As the next edition of the Swiss Robotics Day is in preparation in Lausanne, let’s revisit the November 2021 edition, where the vitality and richness of Switzerland’s robotics scene was on full display at StageOne Event and Convention Hall in Zurich. It was the first edition of NCCR Robotics’s flagship event after the pandemic, and it surpassed the scale of previous editions, drawing in almost 500 people. You can see the photo gallery here.
Welcome notes from ETH President Joël Mesot and NCCR Robotics Director Dario Floreano opened a dense conference programme, chaired by NCCR Robotics co-Director Robert Riener and that included scientific presentations from Marco Hutter (ETH Zurich), Stéphanie Lacour and Herb Shea (both from EPFL), as well as the industry perspective from ABB’s Marina Bill, Simon Johnson from the Drone Industry Association and Hocoma co-founder Gery Colombo. A final roundtable – including Robert Riener, Hocoma’s Serena Maggioni, Liliana Paredes from Rehaklinik and Georg Rauter from the University of Basel – focused on the potential and the challenges of innovation in healthcare robotics.
Over 50 exhibitors – including scientific laboratories as well as start-ups and large companies – filled the 3,300 square-meter venue, demonstrating technologies ranging from mobile robots to wearable exoskeletons, from safe delivery drones to educational robots and much more. Sixteen young companies presented their innovations in a start-up carousel. Dozens of professional meetings took place throughout the day, allowing a diverse audience of entrepreneurs, funders, academics and policy makers to network and explore possible collaborations. A crowd of young researchers participated in a mentoring session where Marina Bill (ABB), Auke Ijspeert (EPFL) and Iselin Frøybu (Emovo Care) provided advice on academic and industrial careers. Sixteen students participated in the Cybathlon @school competition, experimenting with robotic technologies for disability, and in the end officially announcing CYBATHLON 2024.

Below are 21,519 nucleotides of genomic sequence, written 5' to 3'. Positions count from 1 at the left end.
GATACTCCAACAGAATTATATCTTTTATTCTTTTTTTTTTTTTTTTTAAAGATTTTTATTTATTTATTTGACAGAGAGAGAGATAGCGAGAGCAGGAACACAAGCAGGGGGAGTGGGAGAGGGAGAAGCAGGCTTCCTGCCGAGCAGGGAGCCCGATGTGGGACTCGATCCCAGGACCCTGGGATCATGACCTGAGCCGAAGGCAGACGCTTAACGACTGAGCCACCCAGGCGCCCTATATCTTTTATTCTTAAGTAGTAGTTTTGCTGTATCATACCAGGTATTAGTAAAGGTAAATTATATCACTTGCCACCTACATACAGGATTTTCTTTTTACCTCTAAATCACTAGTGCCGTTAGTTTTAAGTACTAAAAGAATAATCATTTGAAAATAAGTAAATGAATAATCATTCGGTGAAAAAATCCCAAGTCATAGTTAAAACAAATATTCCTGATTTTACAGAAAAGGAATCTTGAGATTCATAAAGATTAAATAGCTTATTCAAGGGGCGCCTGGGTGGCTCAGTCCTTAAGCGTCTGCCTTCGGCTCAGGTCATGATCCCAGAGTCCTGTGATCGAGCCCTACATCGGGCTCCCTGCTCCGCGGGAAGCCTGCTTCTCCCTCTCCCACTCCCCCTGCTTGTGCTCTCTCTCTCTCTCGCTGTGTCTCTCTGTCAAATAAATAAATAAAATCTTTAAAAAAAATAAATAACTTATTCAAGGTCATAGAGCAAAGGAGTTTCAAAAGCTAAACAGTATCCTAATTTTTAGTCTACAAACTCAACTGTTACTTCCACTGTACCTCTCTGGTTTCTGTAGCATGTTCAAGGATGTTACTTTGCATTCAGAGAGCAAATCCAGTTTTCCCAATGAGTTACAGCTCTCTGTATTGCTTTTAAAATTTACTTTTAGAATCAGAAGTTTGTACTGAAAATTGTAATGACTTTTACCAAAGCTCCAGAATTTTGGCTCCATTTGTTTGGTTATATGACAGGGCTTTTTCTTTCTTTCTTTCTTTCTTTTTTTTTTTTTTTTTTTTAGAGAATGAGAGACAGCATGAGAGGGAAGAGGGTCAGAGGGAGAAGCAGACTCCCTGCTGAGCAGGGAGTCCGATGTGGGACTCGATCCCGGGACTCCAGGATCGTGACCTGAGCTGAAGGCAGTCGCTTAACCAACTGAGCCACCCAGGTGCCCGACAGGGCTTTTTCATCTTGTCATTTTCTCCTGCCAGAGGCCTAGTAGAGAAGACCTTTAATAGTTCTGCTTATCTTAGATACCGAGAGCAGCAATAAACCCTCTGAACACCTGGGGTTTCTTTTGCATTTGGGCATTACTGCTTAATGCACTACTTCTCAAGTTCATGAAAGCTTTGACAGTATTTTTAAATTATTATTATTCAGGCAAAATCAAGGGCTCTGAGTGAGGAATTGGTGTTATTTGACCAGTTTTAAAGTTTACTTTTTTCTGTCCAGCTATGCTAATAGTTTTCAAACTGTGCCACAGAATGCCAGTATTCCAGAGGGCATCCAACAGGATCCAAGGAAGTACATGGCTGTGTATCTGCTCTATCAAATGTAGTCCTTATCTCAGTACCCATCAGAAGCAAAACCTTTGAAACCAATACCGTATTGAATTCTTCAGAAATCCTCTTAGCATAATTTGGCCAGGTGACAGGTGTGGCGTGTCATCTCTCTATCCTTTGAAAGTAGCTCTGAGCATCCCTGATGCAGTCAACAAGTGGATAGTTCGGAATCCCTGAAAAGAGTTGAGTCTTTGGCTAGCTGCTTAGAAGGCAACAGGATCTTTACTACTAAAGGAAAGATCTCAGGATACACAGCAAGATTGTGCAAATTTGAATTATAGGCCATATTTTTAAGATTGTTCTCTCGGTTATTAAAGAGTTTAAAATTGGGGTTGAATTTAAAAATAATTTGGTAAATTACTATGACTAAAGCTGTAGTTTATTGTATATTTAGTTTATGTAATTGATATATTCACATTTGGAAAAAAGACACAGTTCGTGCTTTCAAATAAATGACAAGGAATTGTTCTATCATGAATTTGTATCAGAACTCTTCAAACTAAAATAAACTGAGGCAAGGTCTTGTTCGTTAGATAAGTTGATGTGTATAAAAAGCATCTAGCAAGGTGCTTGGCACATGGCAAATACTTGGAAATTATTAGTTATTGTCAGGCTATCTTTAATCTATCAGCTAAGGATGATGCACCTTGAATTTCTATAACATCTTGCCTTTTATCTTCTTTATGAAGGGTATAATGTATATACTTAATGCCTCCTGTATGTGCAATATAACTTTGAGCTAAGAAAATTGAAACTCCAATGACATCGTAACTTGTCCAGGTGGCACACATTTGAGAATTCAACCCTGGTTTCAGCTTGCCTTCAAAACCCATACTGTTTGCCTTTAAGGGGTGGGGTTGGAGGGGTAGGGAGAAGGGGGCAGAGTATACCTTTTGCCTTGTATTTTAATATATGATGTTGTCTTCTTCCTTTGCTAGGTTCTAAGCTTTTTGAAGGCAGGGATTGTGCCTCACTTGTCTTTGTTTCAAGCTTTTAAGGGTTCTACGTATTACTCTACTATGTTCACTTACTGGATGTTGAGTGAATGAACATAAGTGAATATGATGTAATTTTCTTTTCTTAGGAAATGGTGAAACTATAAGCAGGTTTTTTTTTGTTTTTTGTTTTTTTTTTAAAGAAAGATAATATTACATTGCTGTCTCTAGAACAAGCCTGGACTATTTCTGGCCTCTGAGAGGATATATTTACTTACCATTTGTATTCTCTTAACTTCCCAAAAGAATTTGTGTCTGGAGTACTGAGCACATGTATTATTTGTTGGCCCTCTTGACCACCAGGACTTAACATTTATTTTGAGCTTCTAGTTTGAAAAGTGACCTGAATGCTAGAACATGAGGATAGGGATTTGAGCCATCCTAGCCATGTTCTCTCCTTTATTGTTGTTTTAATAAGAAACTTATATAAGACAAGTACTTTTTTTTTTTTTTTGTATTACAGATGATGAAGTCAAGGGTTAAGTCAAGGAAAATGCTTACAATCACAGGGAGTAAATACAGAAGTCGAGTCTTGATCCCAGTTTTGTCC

During the event, the next chapter for Swiss robotics was also announced: the launch of the NTN Innovation Booster on robotics, which will run from 2022 to 2025 and will be led by EPFL’s Aude Billard. Funded by Innosuisse, the NTN will act as a platform for new ideas and partnerships, supporting innovation through “idea generator bubbles” and specific funding calls.
The 2021 Swiss Robotics Day marked the beginning of NCCR Robotics’s final year. The project, launched in 2010, is on track to meet all its scientific goals in the three areas of wearable, rescue and educational robotics, while continuing to focus on supporting spin-offs, advancing robotics education and improving Swiss Robotics Day showcases innovation equality of opportunities for all robotics researchers. The conclusion of NCCR Robotics will be marked by the next edition of the Swiss Robotics Day as larger, two-days public event that will take place in Lausanne on 4 and 5 November 2022.
The goal of the NCCR Grand Challenge on Wearable Robotic is to develop a novel generation of wearable robotic systems, which will be more comfortable for patients and more extensively usable in a clinical environment. These new technological solutions will help in the recovery of movement and grasping after cardiovascular accidents and spinal cord lesions. They can be used to enhance physiotherapy by improving training, thus encouraging the brain to repair networks (neurorehabilitation). And they can be used as assistive devices (e.g. prosthetic limbs and exoskeletons) to support paralysed people in daily life situations.